Recognizing the constant presence of the Lord is challenging because He is “unseen”. This attribute of God can be frustrating because of our utmost dependence on sight to perceive our world and complete tasks.
Indeed, how we long to see God’s physical person with our own eyes! Perhaps we would be more inclined to “behave,” to obey what God says and love Him through our actions.
But much of God’s Word explicitly describes man’s inability to remain obedient to God over periods of history, even when His direct intervention is involved. If His physical presence were made clear, much like Adam and Eve had, would we not find a place to hide and shamefully continue in our sin? Doesn’t most sin happen in places of darkness, intentionally performed where no one can see?
The book of Judges is a brutal reflection of this truth, that, left unchecked, man is capable of egregious transgression and constant failure. A tragic (and mildly humorous) cycle is described in the second chapter:
16 Nevertheless, the Lord raised up judges who delivered them out of the hand of those who plundered them. 17 Yet they would not listen to their judges, but they played the harlot with other gods, and bowed down to them. They turned quickly from the way in which their fathers walked, in obeying the commandments of the Lord; they did not do so. 18 And when the Lord raised up judges for them, the Lord was with the judge and delivered them out of the hand of their enemies all the days of the judge; for the Lord was moved to pity by their groaning because of those who oppressed them and harassed them. 19 And it came to pass, when the judge was dead, that they reverted and behaved more corruptly than their fathers, by following other gods, to serve them and bow down to them. They did not cease from their own doings nor from their stubborn way.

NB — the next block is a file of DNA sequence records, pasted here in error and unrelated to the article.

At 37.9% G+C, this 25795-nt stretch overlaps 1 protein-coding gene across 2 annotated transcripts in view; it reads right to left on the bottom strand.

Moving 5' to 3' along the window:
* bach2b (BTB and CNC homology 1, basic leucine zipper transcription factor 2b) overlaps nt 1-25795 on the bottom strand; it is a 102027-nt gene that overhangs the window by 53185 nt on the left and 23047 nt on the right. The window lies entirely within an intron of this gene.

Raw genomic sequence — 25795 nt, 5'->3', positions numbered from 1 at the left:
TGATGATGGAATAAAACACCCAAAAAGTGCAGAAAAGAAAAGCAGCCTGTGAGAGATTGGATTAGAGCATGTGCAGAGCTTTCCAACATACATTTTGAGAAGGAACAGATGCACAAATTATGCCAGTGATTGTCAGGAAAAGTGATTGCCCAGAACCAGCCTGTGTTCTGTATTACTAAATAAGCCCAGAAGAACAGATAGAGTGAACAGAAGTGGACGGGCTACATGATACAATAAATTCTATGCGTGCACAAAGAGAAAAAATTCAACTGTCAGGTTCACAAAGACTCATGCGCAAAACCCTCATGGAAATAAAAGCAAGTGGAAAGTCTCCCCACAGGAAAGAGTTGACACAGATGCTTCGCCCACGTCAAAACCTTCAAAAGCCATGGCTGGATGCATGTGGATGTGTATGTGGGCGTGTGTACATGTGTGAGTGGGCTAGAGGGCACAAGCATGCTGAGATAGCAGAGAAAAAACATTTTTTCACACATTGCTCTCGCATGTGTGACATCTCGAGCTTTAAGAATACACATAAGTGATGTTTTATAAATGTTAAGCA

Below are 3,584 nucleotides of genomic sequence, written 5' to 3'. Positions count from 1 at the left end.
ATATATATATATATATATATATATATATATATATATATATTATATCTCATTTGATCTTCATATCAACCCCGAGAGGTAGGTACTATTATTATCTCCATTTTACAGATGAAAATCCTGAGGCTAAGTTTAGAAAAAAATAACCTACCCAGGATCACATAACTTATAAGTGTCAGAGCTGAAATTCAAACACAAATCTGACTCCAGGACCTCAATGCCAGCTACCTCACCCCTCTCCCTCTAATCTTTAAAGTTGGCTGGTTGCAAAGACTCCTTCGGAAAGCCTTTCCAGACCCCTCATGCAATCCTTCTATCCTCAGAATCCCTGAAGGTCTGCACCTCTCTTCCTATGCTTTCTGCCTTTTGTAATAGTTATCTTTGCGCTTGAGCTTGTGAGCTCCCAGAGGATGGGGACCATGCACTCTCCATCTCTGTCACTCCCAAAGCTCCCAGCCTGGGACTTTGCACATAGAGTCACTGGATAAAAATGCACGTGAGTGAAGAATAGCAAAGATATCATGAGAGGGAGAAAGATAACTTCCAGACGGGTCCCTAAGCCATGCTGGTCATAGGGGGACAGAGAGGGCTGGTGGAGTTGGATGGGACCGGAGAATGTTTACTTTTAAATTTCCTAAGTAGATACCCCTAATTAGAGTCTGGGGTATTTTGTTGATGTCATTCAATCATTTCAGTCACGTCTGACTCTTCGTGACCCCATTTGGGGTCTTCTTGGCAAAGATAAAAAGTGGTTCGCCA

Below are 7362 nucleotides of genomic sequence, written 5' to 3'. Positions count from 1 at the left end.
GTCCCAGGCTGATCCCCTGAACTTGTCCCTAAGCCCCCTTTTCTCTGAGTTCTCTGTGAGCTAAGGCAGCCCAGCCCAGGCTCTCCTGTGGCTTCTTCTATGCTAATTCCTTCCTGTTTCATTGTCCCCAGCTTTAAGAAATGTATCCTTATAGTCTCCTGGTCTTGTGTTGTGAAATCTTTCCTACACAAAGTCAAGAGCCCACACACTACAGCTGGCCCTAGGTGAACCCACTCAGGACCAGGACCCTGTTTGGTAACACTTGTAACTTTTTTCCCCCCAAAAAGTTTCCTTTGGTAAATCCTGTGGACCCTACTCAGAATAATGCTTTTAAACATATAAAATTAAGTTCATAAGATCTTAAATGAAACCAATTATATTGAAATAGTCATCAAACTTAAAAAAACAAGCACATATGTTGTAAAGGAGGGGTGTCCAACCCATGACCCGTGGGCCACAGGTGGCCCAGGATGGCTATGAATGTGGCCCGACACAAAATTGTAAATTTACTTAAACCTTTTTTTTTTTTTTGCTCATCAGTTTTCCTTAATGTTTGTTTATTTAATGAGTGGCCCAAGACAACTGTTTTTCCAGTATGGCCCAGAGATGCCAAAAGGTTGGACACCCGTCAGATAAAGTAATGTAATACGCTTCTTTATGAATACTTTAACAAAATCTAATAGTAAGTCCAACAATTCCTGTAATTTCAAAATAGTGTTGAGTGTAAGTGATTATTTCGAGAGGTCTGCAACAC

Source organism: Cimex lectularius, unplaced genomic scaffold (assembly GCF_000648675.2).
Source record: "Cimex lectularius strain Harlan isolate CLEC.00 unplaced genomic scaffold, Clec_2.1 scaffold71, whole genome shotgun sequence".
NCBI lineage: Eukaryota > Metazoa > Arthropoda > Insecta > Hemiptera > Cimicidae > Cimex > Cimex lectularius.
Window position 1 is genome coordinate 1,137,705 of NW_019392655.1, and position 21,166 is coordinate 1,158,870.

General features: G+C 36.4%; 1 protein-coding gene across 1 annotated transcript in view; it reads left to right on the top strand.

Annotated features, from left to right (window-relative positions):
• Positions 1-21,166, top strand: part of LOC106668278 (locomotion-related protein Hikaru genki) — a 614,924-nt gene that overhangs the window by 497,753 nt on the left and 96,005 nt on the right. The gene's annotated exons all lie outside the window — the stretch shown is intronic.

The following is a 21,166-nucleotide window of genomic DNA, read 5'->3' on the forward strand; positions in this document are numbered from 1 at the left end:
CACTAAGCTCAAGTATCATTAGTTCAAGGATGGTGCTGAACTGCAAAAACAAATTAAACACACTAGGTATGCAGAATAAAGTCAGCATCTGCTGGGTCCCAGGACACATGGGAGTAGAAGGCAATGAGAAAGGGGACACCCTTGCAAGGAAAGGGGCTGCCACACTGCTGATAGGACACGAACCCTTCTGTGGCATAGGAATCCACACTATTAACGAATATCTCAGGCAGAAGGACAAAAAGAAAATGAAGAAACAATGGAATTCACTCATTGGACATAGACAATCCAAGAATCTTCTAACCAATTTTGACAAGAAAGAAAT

Deafness. Reversion. Stubbornness. Corruption. Unceasing.
You might think you are above this behavior, but we are all prone. The tragic cycle of man is endless; in our own efforts, we will continue to feel guilt, make amends with God, temporarily improve our behavior, grow calloused to our success, and revert to selfishness and corruption.
But Jesus Christ ruins this cycle.
The first step is recognizing that you need it to end, and that you need Jesus to do it. Humans, particularly Americans, would rather not confess weakness — even those who check in every Sunday for church falsely proclaim victory and strength through personal volition — and we flex our spiritual muscles with the intent of winning this internal battle, that next time we’ll try harder. But we are weak. We will fail. We need Jesus.
But once we recognize our shortcomings and we begin to rest in Jesus, who is the perfecter of our faith, we no longer have to “make up” for our failure. The guilt of our past is removed, and our confidence is no longer in how good we’re doing, but in where we already stand in God’s favor. We will WANT to “behave”. With immersion in God’s grace, you don’t have to go on a behavioral crash diet, because you’re already in excellent shape.
I could go on, but I would like the reader to stand in this simple truth: Jesus Christ took care of it. We must be circumspect and recognize that we should always keep watch to avoid pitfalls, but if you find yourself in a cycle of sin today, know that there is an end to it. You don’t have to try harder to beat it out.
God’s presence IS constant, and it is in Jesus Christ. Whether or not He is perceptible to you today, be encouraged by the availability of endless second chances. The cycle is over.